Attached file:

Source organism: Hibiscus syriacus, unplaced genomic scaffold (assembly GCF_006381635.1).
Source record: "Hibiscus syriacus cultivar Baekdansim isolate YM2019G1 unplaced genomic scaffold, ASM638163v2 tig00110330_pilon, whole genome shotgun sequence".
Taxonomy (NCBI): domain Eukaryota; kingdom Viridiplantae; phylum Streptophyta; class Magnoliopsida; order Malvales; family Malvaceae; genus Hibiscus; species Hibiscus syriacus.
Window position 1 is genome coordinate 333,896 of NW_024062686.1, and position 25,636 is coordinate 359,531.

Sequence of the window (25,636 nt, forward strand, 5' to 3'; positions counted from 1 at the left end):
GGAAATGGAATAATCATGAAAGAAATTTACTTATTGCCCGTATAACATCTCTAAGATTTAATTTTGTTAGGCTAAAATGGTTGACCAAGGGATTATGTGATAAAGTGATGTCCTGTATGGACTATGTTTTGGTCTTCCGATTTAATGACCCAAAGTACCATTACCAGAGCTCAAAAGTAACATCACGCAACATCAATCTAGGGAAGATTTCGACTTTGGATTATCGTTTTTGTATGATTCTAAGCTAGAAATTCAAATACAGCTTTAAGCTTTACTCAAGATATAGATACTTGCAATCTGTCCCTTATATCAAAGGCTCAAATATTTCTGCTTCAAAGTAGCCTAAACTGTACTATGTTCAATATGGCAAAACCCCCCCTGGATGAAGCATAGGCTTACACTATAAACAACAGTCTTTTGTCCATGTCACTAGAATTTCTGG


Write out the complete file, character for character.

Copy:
Source organism: Hibiscus syriacus, unplaced genomic scaffold (assembly GCF_006381635.1).
Source record: "Hibiscus syriacus cultivar Baekdansim isolate YM2019G1 unplaced genomic scaffold, ASM638163v2 tig00110330_pilon, whole genome shotgun sequence".
Taxonomy (NCBI): domain Eukaryota; kingdom Viridiplantae; phylum Streptophyta; class Magnoliopsida; order Malvales; family Malvaceae; genus Hibiscus; species Hibiscus syriacus.
Window position 1 is genome coordinate 333,896 of NW_024062686.1, and position 25,636 is coordinate 359,531.

Sequence of the window (25,636 nt, forward strand, 5' to 3'; positions counted from 1 at the left end):
GGAAATGGAATAATCATGAAAGAAATTTACTTATTGCCCGTATAACATCTCTAAGATTTAATTTTGTTAGGCTAAAATGGTTGACCAAGGGATTATGTGATAAAGTGATGTCCTGTATGGACTATGTTTTGGTCTTCCGATTTAATGACCCAAAGTACCATTACCAGAGCTCAAAAGTAACATCACGCAACATCAATCTAGGGAAGATTTCGACTTTGGATTATCGTTTTTGTATGATTCTAAGCTAGAAATTCAAATACAGCTTTAAGCTTTACTCAAGATATAGATACTTGCAATCTGTCCCTTATATCAAAGGCTCAAATATTTCTGCTTCAAAGTAGCCTAAACTGTACTATGTTCAATATGGCAAAACCCCCCCTGGATGAAGCATAGGCTTACACTATAAACAACAGTCTTTTGTCCATGTCACTAGAATTTCTGG